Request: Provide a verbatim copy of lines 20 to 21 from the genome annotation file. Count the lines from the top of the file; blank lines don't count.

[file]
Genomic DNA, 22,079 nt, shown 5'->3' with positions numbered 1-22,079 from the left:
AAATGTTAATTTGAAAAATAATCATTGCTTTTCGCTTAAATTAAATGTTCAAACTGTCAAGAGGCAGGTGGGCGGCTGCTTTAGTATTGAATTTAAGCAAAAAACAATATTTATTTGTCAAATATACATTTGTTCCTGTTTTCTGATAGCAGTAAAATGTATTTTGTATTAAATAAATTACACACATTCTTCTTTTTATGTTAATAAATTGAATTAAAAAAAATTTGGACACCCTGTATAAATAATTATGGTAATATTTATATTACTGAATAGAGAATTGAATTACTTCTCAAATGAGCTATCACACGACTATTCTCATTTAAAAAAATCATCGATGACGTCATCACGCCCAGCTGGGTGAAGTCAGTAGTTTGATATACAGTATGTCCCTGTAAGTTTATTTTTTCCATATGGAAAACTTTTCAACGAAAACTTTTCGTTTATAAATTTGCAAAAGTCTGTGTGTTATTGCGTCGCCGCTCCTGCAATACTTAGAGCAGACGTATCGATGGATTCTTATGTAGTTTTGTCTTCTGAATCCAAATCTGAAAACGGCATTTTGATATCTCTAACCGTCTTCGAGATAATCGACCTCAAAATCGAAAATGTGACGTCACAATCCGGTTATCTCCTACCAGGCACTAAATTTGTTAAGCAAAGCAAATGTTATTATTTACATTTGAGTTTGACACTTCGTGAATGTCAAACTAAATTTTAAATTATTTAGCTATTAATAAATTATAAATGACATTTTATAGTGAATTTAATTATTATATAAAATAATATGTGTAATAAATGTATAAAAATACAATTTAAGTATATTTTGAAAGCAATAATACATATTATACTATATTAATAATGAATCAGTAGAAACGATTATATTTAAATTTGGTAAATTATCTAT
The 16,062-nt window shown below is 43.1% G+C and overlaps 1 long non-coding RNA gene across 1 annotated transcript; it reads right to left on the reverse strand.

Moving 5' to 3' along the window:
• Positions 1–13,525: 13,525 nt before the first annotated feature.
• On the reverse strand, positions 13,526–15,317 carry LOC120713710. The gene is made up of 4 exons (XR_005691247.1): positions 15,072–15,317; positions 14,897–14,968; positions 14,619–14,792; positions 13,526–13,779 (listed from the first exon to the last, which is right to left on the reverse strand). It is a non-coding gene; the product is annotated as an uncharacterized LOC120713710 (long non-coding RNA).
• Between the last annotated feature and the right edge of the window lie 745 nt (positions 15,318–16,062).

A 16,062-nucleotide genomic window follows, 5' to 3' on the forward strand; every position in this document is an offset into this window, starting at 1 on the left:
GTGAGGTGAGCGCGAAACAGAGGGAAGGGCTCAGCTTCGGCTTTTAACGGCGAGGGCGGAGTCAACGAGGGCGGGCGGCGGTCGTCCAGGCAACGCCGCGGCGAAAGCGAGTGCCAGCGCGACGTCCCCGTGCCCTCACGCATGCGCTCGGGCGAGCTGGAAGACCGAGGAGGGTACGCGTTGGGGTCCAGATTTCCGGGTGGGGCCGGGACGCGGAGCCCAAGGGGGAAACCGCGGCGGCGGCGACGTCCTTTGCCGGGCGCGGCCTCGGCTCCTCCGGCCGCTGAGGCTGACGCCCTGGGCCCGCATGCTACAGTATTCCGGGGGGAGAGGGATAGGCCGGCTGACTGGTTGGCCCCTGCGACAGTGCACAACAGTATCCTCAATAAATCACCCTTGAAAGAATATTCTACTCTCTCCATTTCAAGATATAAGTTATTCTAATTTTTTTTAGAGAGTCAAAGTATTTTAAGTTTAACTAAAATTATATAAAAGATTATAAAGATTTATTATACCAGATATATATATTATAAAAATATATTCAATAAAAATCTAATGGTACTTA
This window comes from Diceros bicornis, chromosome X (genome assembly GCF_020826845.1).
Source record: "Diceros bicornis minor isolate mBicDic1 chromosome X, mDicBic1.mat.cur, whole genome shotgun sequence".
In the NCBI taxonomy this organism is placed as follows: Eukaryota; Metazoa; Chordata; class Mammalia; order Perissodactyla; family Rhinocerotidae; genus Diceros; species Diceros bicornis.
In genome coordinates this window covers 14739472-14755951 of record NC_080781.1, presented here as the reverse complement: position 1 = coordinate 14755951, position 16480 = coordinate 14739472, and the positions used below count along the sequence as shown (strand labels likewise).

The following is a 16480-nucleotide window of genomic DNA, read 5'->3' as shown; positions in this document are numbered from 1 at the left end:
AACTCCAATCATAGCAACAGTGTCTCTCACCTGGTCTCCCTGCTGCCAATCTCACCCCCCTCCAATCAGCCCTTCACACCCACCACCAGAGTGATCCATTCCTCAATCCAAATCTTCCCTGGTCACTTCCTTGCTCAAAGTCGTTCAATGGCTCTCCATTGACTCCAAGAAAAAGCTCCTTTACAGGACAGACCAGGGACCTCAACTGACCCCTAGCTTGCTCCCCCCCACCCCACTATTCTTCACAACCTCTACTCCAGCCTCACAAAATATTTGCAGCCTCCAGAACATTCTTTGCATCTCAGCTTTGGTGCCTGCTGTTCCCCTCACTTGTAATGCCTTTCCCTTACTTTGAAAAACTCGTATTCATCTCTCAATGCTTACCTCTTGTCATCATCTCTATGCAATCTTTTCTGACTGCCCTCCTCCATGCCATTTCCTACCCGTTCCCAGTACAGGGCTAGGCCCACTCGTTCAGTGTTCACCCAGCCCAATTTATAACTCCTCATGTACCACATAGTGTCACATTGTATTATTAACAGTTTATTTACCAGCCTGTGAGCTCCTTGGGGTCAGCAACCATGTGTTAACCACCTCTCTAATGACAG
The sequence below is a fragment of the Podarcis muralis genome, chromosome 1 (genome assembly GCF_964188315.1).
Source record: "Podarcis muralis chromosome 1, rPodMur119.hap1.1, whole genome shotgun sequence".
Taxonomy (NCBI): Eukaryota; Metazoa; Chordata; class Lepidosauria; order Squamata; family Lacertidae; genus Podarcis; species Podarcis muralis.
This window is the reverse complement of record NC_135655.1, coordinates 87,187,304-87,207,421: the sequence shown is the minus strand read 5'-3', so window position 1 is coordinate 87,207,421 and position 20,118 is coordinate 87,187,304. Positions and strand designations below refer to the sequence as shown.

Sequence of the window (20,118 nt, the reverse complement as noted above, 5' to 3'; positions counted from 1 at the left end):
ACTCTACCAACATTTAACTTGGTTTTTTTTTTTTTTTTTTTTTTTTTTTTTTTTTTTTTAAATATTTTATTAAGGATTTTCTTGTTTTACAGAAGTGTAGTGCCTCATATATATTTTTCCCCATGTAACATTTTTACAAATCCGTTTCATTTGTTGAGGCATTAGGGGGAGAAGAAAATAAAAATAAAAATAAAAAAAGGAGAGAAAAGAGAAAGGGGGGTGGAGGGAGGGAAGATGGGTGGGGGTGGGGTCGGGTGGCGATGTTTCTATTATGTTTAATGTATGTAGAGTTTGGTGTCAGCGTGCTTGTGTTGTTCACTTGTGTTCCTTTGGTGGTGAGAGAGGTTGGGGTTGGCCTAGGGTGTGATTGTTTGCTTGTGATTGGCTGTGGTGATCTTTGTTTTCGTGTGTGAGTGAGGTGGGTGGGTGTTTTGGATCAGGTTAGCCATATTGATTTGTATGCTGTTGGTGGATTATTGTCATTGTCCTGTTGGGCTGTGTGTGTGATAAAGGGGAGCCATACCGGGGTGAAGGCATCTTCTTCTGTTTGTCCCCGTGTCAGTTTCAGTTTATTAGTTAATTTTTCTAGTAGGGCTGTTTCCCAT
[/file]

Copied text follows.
Sequence of the window (20,118 nt, the reverse complement as noted above, 5' to 3'; positions counted from 1 at the left end):
ACTCTACCAACATTTAACTTGGTTTTTTTTTTTTTTTTTTTTTTTTTTTTTTTTTTTTTAAATATTTTATTAAGGATTTTCTTGTTTTACAGAAGTGTAGTGCCTCATATATATTTTTCCCCATGTAACATTTTTACAAATCCGTTTCATTTGTTGAGGCATTAGGGGGAGAAGAAAATAAAAATAAAAATAAAAAAAGGAGAGAAAAGAGAAAGGGGGGTGGAGGGAGGGAAGATGGGTGGGGGTGGGGTCGGGTGGCGATGTTTCTATTATGTTTAATGTATGTAGAGTTTGGTGTCAGCGTGCTTGTGTTGTTCACTTGTGTTCCTTTGGTGGTGAGAGAGGTTGGGGTTGGCCTAGGGTGTGATTGTTTGCTTGTGATTGGCTGTGGTGATCTTTGTTTTCGTGTGTGAGTGAGGTGGGTGGGTGTTTTGGATCAGGTTAGCCATATTGATTTGTATGCTGTTGGTGGATTATTGTCATTGTCCTGTTGGGCTGTGTGTGTGATAAAGGGGAGCCATACCGGGGTGAAGGCATCTTCTTCTGTTTGTCCCCGTGTCAGTTTCAGTTTATTAGTTAATTTTTCTAGTAGGGCTGTTTCCCAT